FM: Well now that you’ve actually seen A New York Christmas Wedding, what else have you been doing during the pandemic?
NF: I have been watching a lot of documentaries, revisiting a lot of books, plays, and novels. And, movies like all of The Matrix series and V for Vendetta. Finally caught up on Queen Sugar and watching a lot of opera. I have a wide range of interests.
FM: Finally, because it’s the holidays. What’s your favorite holiday meal?
NF: Oh wow, okay. Baked mac and cheese, spiced carrot cake (my uncle’s recipe), the Caribbean drink sorrel made from hibiscus plants for sure. Fried plantains, cookies, and coconut ice cream! I have transitioned to a plant-based lifestyle in the last few years, but if I wanted meat, it has to be stewed oxtails.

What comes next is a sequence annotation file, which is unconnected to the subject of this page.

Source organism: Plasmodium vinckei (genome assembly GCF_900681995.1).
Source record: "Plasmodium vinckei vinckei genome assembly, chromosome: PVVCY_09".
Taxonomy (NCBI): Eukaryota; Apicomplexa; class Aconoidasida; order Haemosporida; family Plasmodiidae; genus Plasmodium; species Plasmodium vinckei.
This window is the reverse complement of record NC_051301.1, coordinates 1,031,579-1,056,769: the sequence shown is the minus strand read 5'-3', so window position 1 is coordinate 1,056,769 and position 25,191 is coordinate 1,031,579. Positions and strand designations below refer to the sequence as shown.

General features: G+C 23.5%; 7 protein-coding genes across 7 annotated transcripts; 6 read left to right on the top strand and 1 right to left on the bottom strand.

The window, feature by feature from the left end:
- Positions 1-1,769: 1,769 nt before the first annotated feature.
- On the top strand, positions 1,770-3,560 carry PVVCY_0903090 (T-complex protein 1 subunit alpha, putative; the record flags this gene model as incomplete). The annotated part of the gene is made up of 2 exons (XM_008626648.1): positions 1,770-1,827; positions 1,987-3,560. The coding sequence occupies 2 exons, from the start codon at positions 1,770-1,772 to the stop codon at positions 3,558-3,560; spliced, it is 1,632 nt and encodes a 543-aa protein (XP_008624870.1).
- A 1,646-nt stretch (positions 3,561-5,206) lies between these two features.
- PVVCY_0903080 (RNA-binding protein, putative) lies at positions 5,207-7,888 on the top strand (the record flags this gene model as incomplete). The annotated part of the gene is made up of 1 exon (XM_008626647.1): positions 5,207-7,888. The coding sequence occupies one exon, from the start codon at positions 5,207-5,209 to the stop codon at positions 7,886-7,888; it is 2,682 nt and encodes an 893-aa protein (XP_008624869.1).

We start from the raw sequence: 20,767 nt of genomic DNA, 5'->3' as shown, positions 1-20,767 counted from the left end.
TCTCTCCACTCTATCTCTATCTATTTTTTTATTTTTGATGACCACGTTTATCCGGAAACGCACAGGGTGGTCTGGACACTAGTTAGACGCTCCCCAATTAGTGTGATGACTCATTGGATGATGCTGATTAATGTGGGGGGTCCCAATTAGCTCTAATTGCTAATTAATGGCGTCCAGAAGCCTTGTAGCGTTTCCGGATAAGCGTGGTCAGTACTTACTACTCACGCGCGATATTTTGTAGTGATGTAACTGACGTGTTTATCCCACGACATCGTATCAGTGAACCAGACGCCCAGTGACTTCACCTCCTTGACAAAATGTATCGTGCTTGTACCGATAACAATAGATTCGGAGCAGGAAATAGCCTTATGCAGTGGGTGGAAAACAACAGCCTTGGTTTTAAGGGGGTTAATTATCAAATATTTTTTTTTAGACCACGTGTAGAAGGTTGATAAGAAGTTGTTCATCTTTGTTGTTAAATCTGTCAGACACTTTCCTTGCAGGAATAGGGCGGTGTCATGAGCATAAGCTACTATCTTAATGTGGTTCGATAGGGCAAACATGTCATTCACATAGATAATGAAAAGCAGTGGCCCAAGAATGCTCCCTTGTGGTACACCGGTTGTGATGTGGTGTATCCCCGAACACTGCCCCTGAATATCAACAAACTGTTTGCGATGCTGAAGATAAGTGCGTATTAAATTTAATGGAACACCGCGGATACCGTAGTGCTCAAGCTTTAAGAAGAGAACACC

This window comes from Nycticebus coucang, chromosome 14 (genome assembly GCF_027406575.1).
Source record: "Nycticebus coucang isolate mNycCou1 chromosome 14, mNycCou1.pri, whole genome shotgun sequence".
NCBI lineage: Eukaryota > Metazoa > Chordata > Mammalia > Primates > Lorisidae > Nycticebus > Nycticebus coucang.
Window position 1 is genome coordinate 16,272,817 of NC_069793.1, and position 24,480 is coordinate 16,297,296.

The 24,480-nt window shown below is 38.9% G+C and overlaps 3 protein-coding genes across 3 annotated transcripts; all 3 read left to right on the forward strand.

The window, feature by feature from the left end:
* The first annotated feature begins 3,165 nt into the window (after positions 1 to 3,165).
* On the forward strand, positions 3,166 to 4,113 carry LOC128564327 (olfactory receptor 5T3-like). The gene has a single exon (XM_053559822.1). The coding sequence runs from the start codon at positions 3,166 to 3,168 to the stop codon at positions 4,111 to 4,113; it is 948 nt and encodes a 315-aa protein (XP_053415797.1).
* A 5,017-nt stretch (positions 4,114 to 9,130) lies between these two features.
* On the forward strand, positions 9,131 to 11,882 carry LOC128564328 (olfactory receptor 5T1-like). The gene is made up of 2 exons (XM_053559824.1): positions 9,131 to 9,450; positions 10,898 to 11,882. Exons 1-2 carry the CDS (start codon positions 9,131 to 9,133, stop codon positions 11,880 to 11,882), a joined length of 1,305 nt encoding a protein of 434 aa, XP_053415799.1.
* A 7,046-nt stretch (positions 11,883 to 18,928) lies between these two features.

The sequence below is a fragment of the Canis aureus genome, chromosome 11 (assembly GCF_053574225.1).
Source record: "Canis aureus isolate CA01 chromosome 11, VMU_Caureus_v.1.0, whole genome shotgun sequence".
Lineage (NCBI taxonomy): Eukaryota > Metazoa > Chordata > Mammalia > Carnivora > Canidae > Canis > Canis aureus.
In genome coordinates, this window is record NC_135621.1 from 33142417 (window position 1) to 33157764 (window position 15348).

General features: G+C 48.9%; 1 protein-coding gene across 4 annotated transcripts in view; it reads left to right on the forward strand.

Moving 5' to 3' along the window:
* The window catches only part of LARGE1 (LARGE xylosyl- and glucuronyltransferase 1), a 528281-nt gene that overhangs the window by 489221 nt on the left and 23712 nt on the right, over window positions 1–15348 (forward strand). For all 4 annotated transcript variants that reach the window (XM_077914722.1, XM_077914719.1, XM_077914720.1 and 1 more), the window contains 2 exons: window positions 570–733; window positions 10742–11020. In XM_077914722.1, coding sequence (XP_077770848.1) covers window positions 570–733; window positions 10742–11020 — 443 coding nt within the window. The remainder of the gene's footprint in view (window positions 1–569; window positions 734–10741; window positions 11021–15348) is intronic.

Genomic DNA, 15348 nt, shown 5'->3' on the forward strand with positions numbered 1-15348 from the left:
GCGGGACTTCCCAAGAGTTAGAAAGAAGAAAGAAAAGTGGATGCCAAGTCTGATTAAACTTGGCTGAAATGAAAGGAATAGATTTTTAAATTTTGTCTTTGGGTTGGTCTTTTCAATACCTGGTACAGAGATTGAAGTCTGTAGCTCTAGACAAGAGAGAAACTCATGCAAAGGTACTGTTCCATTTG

Finally, you have to have tea (we do), either Earl Gray or black tea with milk and honey.
FM: Well to wrap up, I just want to thank you for talking to me! Is there anything that you’d like to add?
NF: Thank you for reaching out to me! I’ve really enjoyed sharing about my journey and talking with you has made me realize just how proud I am of everything that I’ve done so far. I’m excited for what’s next!
You can find Nia Fairweather at her Instagram, Twitter, and website.